PurposeCompanies change their organizations continually. When such a change follows a change in company strategy, employees understand why it happens. However, organization changes occur much more frequently than strategy changes. Their seemingly haphazard nature breeds cynicism, while it shouldn’t: organization changes are perfectly normal, usually necessary and often for the better. The reason is that an organization design is never perfect. Designing an organization is a delicate exercise that considers diverging requirements, but at some point, you’ve got to decide, and go for the “least bad” design. The article lays out how to explain why such changes and cycles occur.Design/methodology/approachThe authors draw on their long advisory experience to propose three premises about organization design. They then describe the implications of these premises for managers who need to make and explain organization design changes.FindingsPremise 1: There is no one-size-fits-all organization. Implication: Beware of adopting organizational hypes thoughtlessly; tailor the design to the specific situation, possibly on the basis of an “organizational health-check”. 10;Premise 2: There are usually good reasons why an organization is as it is. Implication: Beware of following a slash-and-burn approach; consider a gradual approach as the default, possibly on the basis of causal loop diagrams. 10;Premise 3: Organization is more than “structure”. Implication: Beware of isolated, simple-minded changes; include “processes”, “people”, “technology” and “culture”, as explained by various frameworks.Practical implicationsAlfred Chandler famously wrote that “structure follows strategy”. This article demonstrates that “structure begets structure”. Hence it is important for managers not to bungle an organization design change. To that purpose, they should be clear about the desired time to see the impact of the change and about the risk of change-induced organizational chaos.Originality/valueThe article contributes to good management practice by enabling managers to explain well why an organization change, even in the absence of a strategy change, does make sense. Managers’ ability to explain the benefits of change, and employees’ acceptance thereof, is a mark of organizational maturity.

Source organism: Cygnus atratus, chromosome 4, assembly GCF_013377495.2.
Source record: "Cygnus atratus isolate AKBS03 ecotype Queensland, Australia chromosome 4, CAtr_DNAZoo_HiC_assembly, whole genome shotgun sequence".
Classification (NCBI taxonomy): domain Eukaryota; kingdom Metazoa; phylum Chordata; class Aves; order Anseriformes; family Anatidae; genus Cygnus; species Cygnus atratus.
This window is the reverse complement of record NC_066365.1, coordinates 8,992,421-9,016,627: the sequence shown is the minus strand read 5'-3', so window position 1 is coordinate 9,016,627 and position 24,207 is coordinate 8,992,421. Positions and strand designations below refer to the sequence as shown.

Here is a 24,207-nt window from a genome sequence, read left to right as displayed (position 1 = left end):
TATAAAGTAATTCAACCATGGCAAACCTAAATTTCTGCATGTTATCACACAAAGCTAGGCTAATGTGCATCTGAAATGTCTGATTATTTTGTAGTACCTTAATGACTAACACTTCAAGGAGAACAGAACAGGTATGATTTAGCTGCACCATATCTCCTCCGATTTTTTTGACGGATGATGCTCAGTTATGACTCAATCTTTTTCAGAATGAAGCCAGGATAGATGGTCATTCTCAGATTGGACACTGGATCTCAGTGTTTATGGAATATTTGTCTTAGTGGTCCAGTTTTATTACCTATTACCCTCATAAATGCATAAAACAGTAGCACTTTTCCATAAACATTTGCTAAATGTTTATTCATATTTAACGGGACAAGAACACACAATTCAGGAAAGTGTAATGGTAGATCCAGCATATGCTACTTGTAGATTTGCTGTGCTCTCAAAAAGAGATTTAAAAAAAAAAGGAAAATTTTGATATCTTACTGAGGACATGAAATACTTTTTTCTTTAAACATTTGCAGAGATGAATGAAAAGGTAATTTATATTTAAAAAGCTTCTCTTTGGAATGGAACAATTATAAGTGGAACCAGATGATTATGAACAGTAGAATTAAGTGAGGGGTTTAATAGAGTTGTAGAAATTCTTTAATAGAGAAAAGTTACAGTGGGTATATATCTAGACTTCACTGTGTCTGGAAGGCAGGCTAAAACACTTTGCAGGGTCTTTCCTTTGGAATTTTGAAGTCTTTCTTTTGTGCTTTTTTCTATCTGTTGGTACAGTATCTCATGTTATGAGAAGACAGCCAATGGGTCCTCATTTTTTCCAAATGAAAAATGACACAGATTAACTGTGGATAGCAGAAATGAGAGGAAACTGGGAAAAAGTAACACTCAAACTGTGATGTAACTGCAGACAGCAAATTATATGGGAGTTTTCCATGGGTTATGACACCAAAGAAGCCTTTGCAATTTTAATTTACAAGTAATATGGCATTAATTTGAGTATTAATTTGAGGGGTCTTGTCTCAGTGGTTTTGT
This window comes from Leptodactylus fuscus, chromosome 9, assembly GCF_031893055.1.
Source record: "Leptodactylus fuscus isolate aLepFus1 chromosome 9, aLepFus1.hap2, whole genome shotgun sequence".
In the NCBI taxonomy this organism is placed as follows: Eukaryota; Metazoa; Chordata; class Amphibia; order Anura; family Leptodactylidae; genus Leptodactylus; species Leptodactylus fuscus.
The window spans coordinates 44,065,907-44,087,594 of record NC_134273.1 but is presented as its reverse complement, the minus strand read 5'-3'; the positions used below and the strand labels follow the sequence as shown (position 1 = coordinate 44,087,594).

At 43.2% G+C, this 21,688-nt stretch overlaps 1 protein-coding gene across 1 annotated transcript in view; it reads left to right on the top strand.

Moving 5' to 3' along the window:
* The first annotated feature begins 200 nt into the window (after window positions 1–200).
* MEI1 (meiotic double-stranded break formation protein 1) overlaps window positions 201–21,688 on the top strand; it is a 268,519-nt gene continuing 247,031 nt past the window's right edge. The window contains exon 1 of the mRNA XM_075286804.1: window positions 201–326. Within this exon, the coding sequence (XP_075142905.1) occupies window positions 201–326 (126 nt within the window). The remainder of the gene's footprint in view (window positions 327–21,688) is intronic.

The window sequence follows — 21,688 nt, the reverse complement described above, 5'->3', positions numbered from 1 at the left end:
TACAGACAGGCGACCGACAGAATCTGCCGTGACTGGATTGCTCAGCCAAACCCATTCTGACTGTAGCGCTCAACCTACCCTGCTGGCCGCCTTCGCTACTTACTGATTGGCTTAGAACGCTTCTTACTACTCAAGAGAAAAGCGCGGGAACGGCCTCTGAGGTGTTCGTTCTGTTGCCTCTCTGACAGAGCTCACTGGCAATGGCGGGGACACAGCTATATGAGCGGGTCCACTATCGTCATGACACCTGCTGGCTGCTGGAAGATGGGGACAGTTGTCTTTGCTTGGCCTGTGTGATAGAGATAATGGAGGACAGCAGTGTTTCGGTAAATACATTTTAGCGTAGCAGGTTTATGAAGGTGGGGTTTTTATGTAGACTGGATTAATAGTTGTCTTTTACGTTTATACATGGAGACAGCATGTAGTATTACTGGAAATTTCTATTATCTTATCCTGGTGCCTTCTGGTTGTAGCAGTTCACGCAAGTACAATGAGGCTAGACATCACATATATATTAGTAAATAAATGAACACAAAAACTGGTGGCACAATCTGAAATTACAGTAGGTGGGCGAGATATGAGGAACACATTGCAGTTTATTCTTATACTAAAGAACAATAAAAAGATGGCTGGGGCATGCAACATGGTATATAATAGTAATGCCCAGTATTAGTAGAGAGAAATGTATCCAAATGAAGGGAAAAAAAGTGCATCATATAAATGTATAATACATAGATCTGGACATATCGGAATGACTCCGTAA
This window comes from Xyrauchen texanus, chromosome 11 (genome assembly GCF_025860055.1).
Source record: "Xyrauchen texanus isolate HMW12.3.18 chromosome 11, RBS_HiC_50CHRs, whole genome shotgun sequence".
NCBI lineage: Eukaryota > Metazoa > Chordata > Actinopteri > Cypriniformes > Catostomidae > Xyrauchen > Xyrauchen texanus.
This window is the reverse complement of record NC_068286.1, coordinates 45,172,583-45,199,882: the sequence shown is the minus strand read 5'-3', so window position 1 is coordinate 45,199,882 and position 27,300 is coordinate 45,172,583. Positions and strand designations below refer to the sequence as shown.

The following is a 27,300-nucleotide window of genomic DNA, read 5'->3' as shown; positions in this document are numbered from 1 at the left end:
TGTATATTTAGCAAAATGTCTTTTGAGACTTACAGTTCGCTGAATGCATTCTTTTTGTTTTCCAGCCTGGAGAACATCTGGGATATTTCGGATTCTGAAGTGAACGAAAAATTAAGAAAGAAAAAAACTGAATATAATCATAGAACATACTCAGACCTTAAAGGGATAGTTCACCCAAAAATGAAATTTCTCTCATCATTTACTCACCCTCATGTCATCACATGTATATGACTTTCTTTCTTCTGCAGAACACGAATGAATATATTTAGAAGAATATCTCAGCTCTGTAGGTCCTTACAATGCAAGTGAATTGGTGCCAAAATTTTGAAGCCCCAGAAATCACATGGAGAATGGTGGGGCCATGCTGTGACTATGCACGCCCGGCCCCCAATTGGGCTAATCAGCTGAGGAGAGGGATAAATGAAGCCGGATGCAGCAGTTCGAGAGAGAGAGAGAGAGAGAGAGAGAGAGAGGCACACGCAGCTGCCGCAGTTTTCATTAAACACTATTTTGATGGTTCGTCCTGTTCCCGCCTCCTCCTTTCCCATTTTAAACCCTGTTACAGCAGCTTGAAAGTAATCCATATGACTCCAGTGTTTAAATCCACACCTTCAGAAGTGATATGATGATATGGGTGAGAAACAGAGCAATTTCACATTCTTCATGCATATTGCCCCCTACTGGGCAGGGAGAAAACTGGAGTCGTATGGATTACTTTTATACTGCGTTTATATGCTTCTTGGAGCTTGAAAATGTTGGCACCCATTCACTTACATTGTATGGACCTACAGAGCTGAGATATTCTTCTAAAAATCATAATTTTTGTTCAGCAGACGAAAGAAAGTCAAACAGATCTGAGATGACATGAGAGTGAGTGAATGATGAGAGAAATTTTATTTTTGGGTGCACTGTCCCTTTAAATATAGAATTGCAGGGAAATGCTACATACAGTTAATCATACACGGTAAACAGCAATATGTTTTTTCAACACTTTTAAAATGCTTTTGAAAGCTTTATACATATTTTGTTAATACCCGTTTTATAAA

Strategy & Leadership – Emerald Publishing
Published: Jan 1, 1